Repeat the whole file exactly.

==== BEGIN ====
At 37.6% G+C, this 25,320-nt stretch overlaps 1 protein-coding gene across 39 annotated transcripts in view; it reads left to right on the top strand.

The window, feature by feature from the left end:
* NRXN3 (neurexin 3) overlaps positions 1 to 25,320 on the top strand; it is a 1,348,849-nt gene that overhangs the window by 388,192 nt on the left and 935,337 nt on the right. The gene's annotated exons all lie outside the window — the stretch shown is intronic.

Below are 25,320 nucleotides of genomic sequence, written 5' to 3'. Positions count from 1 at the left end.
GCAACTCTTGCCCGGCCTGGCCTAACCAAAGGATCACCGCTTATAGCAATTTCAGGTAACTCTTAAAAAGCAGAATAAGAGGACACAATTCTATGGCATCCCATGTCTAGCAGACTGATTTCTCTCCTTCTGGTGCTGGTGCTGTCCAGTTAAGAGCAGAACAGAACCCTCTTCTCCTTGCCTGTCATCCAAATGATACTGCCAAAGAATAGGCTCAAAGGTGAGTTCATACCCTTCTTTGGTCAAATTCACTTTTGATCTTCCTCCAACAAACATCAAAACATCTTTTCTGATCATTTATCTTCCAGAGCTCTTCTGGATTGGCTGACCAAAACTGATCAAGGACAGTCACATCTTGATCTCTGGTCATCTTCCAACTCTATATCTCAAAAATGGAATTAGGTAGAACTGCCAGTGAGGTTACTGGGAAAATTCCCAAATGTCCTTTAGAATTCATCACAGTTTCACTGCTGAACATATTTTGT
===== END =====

At 37.6% G+C, this 25,320-nt stretch overlaps 1 protein-coding gene across 39 annotated transcripts in view; it reads left to right on the top strand.

The window, feature by feature from the left end:
* NRXN3 (neurexin 3) overlaps positions 1 to 25,320 on the top strand; it is a 1,348,849-nt gene that overhangs the window by 388,192 nt on the left and 935,337 nt on the right. The gene's annotated exons all lie outside the window — the stretch shown is intronic.

Below are 25,320 nucleotides of genomic sequence, written 5' to 3'. Positions count from 1 at the left end.
GCAACTCTTGCCCGGCCTGGCCTAACCAAAGGATCACCGCTTATAGCAATTTCAGGTAACTCTTAAAAAGCAGAATAAGAGGACACAATTCTATGGCATCCCATGTCTAGCAGACTGATTTCTCTCCTTCTGGTGCTGGTGCTGTCCAGTTAAGAGCAGAACAGAACCCTCTTCTCCTTGCCTGTCATCCAAATGATACTGCCAAAGAATAGGCTCAAAGGTGAGTTCATACCCTTCTTTGGTCAAATTCACTTTTGATCTTCCTCCAACAAACATCAAAACATCTTTTCTGATCATTTATCTTCCAGAGCTCTTCTGGATTGGCTGACCAAAACTGATCAAGGACAGTCACATCTTGATCTCTGGTCATCTTCCAACTCTATATCTCAAAAATGGAATTAGGTAGAACTGCCAGTGAGGTTACTGGGAAAATTCCCAAATGTCCTTTAGAATTCATCACAGTTTCACTGCTGAACATATTTTGT